© 2008 James Luceno
The Millennium Falcon is almost a character in its own right in the Star Wars canon, perhaps beloved of by more than than perhaps some of the people in the franchise. In looking for an adventure story, I assumed Millennium Falcon would be a collection of short stories about the Falcon’s former owners, but Luceno has delivered a novel with a more elegant structure. Although he opening chapters introduce us to a few of the Falcon’s earliest owners and pilots, each merits only a chapter and each character will play a part in a larger story. The novel proper is set in the Expanded Universe, decades after The Empire Strikes Back and the Thrawn trilogy. The twins that Lei gave birth to there are adults now, who have been as involved in the history of the post-imperial universe as their parents were during the first three movies. Some of them have even died. When the novel opens, Han and Lei are preparing to begin a quest of sorts, along with their granddaughter: they’re going to track down as many of the previous owners of the Falcon as they can. Across the galaxy, a man who has been kept in stasis since his supposed death at the close of the Clone Wars has just woken up to a galaxy very different from the one he grew up in. The Republic has fallen, as has the Empire that destroyed it. The decades between Jadak’s “death” following the partial destruction of his ship The Stellar Envoy in the course of an intelligence mission have seen decades of brutal wars, but the disconnect does not prevent him from feeling the urge to complete his mission. Something aboard the Envoy was the key to fulfilling his mission, and so he must find it so that his last orders can be carried out. Only then can he move on with his life.
The Stellar Envoy would take on many names in the decades that followed as she was transferred from one organization or individual to another. Eventually, of course, she acquires the name Millennium Falcon and serves Han Solo through the wars that followed the destruction of the Empire. While Han works backwards — beginning with finding out who owned the ship before losing it to the man who would lose it to Solo — Jadak attempts to find out what happened to the Envoy after it was salvaged following his accident. Both men hear stories of their ship, serving both scoundrels and saints through the years. Eventually their paths will intersect, but in the shadows one man watches them both. The novel will eventually take both Solo and Jadak to a forgotten planet in its death throes, where the key to the mystery surrounding Jadak’s mission waits.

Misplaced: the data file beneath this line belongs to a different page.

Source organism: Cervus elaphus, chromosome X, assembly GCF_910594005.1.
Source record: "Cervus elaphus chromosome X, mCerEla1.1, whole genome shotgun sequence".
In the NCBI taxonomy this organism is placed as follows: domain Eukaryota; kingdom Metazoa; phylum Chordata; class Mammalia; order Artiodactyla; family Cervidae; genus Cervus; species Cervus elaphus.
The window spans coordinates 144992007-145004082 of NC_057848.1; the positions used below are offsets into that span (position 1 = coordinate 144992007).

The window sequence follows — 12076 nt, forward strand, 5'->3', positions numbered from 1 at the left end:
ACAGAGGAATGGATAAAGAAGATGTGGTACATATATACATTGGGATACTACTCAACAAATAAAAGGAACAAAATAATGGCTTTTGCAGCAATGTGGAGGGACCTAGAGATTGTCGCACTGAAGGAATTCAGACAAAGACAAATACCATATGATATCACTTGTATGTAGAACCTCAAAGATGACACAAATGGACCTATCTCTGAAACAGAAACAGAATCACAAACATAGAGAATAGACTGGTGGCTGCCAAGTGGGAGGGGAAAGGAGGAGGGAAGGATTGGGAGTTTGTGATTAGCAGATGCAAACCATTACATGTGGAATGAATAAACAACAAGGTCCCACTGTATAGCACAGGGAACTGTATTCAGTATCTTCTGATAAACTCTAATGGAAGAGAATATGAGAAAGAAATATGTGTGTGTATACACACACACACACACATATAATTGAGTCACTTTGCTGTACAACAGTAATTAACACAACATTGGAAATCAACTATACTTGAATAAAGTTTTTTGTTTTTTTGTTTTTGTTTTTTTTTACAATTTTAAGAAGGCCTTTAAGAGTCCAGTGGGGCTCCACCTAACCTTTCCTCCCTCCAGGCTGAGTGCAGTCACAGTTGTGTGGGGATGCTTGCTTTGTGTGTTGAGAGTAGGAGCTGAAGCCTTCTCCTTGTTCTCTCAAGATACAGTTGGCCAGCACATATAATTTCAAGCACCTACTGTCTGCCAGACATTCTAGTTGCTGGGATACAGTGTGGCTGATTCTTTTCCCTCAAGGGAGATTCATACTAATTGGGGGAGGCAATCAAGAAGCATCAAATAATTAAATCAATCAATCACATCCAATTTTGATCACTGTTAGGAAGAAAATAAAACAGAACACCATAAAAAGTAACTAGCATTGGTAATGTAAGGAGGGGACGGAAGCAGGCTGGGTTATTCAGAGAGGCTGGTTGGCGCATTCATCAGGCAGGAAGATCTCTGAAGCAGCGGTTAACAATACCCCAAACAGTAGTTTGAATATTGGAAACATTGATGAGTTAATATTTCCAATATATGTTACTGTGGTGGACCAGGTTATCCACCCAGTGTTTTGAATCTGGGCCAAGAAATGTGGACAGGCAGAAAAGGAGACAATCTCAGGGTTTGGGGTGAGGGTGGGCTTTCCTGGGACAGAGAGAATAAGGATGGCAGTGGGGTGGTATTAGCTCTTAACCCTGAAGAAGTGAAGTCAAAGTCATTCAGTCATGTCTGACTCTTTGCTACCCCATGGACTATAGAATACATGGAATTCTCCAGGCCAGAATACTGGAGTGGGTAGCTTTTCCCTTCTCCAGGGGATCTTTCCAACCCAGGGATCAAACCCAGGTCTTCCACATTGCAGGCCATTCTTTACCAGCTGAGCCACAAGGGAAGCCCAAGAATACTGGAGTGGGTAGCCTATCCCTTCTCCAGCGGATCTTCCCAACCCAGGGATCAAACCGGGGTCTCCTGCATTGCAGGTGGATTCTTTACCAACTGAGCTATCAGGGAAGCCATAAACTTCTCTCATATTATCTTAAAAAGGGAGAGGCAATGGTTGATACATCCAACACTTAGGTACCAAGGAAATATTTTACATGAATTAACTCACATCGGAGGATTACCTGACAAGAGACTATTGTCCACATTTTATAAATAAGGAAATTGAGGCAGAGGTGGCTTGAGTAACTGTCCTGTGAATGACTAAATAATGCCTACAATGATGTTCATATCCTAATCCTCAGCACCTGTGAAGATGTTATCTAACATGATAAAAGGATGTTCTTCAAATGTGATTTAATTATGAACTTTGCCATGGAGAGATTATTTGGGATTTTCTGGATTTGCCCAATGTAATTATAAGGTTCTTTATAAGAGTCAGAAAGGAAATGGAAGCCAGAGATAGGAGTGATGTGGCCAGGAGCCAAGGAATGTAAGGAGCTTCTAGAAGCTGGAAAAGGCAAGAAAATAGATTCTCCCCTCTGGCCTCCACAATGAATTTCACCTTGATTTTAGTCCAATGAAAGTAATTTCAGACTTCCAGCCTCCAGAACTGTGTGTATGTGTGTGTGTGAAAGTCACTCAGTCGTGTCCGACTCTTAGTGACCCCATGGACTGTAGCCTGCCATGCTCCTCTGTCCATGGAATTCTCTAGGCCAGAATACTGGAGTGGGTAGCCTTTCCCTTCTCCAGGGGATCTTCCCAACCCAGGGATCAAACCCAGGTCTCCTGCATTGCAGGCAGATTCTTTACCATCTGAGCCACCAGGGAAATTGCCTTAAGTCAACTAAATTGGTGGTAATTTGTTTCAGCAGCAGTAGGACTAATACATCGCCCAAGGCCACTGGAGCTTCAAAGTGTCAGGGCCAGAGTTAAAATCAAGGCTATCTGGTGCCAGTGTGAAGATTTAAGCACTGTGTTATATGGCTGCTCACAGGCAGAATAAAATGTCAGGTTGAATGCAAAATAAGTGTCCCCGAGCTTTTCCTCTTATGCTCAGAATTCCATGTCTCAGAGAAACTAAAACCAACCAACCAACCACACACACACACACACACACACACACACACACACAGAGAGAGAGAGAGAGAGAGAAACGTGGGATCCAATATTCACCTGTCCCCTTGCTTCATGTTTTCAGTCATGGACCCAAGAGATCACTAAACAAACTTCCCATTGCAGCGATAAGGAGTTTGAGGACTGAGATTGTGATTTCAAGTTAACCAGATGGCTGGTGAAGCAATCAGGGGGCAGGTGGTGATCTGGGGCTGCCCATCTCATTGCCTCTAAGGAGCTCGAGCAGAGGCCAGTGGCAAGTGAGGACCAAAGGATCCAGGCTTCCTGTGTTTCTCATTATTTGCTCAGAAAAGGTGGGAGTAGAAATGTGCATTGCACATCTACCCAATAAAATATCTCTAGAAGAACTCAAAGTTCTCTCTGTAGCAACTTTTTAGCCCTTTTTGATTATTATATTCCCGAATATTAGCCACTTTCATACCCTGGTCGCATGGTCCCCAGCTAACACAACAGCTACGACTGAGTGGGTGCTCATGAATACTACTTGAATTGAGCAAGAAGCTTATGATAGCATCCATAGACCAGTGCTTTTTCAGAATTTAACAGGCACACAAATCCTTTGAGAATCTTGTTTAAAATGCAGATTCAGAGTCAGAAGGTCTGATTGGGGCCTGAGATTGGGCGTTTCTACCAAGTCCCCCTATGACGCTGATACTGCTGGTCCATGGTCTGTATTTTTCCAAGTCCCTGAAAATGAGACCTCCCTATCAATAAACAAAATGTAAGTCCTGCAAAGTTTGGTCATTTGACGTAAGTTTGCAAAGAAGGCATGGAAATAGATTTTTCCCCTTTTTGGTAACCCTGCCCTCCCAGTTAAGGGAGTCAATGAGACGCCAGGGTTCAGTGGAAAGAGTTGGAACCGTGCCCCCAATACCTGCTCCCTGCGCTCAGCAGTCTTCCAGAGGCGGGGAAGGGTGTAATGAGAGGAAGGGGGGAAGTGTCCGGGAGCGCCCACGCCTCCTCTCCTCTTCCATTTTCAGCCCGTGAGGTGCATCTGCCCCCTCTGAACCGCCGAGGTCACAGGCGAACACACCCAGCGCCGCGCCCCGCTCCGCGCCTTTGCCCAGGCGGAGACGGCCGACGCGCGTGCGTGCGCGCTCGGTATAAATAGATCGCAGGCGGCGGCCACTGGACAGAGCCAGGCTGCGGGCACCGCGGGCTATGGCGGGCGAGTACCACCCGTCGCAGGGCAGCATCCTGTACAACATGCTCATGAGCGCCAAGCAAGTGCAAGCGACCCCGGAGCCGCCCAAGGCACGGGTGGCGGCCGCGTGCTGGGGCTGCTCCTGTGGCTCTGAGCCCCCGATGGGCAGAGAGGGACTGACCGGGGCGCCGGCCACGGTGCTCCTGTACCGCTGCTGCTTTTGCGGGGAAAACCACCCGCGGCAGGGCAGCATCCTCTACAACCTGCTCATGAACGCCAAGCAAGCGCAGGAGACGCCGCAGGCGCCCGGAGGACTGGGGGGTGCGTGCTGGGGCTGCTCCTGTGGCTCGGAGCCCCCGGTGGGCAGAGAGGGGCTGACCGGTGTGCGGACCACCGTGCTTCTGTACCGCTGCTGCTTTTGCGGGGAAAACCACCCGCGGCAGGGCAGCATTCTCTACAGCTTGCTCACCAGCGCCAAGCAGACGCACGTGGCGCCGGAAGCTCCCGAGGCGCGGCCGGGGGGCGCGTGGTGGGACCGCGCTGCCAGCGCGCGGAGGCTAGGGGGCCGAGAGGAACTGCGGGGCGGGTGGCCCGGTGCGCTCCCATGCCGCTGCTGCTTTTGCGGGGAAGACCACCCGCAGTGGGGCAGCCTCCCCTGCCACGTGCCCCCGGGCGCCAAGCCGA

I have read Luceno before, although not recently enough to have mentioned his work here. I enjoyed those, and Millennium Falcon is not an exception. The various stories in which the Falcon has played a large part were interesting enough in themselves, but the way Luceno fits them together is especially enjoyable. His use of a character from the past provides an interesting perspective, and the “history” he is filled in on also serves as background exposition, helping readers alien to the extended universe establish context. As I have not read beyond the Thrawn series, I appreciated this. I doubt Extended Universe readers would need a recommendation to read this, but even those who just enjoyed the movies will be able to pick this up and read it given the background exposition.